One key element of a successful incident support model is the emphasis on the role of the help desk in functional and hierarchical escalations. There is often a tendency for Tier 2 support teams to want to assign incidents to their functional peer groups directly. This is not to be confused with assignment of an incident to individuals within their team, which is anticipated in some situations.

An example of inaccurate assignment would be when a server hosting team determines that the incident was assigned incorrectly to their group, but on inspection of the incident realize that the network team will likely be able to restore service, and they assign the incident directly to networking. This can often lead to ping pong assignments, where Tier 2 groups pass the hot potato until the incident finally reaches the right support team. And, if your customers receive notification on assignments, a useful and common mechanism to keep them in the loop on resolution progress, they will likely become frustrated and form a negative opinion about the effectiveness of the IT organization.

Why does this happen?

The core reason is that Tier 2 support teams are often composed of specialized, focused resources who have knowledge relative to their functional area. They are typically not equipped with knowledge that would ensure assignment accuracy, and as a result cannot be held accountable for inaccurate assignments. However, there is a perception that sending an incident back to Tier 1 is a step backwards. What Tier 2 may not realize is that if incidents are not returned to the desk, the following direct and indirect impacts can occur:

1) The desk may not be aware it is assigning inaccurately, and long term effects can lead to a more challenging task of changing this learned behaviour when this issue is tackled.

2) The incident may not be correctly re-categorized or classified on reassignment. This can affect reporting and may make it appear that one Tier 2 group is resolving incidents outside of their area of expertise. This makes incident trending for problem management identification challenging to say the least!

3) Escalations due to delayed resolutions may not be initiated unless the incidents are being tracked in real-time. While some enabling technologies perform this activity, they often depend on accurate incident categorization which may not be the case for mis-assigned incidents.

4) Service level treatments may be incorrectly applied, as the initial assignment from Tier 1 may result in the incident being monitored against the wrong service level than what a re-categorized incident should be.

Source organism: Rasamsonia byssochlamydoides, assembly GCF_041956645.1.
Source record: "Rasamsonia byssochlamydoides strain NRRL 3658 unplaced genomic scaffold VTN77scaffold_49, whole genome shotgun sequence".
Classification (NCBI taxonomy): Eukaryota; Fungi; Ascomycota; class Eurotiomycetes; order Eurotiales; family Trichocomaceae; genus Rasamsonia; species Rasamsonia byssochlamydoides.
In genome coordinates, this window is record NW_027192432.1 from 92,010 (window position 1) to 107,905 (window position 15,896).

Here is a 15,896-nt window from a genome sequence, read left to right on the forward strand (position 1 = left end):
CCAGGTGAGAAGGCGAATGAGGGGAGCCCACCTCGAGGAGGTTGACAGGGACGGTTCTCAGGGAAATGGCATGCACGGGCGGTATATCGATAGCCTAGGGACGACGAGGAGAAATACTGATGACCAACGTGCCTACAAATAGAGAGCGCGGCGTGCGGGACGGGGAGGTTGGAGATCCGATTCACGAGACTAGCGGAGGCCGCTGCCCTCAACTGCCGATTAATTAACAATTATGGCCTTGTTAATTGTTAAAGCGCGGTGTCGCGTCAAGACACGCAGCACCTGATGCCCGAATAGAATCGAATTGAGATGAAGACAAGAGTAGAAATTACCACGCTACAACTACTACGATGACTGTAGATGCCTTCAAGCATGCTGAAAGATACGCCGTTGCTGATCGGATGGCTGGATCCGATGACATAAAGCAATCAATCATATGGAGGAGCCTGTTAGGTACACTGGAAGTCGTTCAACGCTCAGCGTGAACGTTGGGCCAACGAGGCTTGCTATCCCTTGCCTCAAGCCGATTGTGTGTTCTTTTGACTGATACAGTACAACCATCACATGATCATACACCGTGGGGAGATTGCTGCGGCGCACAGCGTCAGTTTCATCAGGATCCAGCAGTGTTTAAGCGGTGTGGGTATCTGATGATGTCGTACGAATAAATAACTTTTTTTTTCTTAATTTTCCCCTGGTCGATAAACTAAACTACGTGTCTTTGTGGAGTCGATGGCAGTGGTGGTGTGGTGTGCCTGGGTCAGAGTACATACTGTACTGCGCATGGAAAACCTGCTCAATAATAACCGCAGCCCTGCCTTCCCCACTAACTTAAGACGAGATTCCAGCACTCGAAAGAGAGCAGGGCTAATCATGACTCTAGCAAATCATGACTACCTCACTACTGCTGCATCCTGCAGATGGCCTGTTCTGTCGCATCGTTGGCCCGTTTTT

It is not uncommon for the cluster in an IT organization to resist the model of reassignment back to Tier 1. That is expected, but this challenge can be overcome. Aside from training and communicating the value of a Tier 1 reassignment strategy, you may want to employ a top 10 mis-assignment strategy. Record the number of assignments and compare these two an average assignment count that you feel is representative of an accurately assigned incident. If your enabling technology assigns an incident to the help desk on initial save, or if your organization sends incidents back to Tier 1 so agents can confirm service restoration with the customer, you will need to factor this into your calculation. You should also factor into your analysis the situation where Tier 2 resources detect an outage prior to customers feeling a service impact. Then, report on the frequency of Tier 2 to Tier 2 assignments, sorted as a top 10 list by support group, where incidents were reassigned more times than your acceptable threshold. Report on this internally to all the support groups on a monthly basis until your top 10 list represents less than 5% of the total incidents assigned. This will provide both visibility and a motivation for support group queue managers to monitor and address inaccurate assignment activities. If the problem persists, you may choose to report on the specific resources, by name, in this ranking. This may encourage those who are resistant to change to avoid having their name in lights.

After introducing this first step, you should begin to see an increase in assignments back to the desk. This can be troubling at first but this is expected. Ensure that you have established a quality review procedure to address these re-assignments. This can be accomplished through additional training or the updating/introduction of a knowledge base, intended to ensure resources are leveraging assignment diagnostics. This may also result in the help desk requesting more detailed diagnostic information from Tier 2 groups or service owners as means to enhance assignment accuracy. Include a help desk assignment accuracy statistic after you have implemented the statistics at Tier 2. This will encourage the desk to reach out after Tier 2 to Tier 2 assignments begin to drop. The rationale for this staged approach is that both measures are interdependent. Improving assignment accuracy require a feedback mechanism to the desk (re-assign to Tier 1), and Tier 1 accuracy improvements require enhanced information from Tier 2 (diagnostic logic).

If this top 10 approach is communicated and sold with a focus on improvement of IT for your customer, this should not be viewed as a negative. Instead, this may foster some competitive spirit between your IT groups. Other metrics can be added over time. You would be surprised how effective sharing statistics can be on changing behaviour.

Assignment accuracy is just one outcome of a successful incident support model. I will provide some additional benefits to support modeling in future posts…

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Michael Oas Uncategorized , , , , , , ,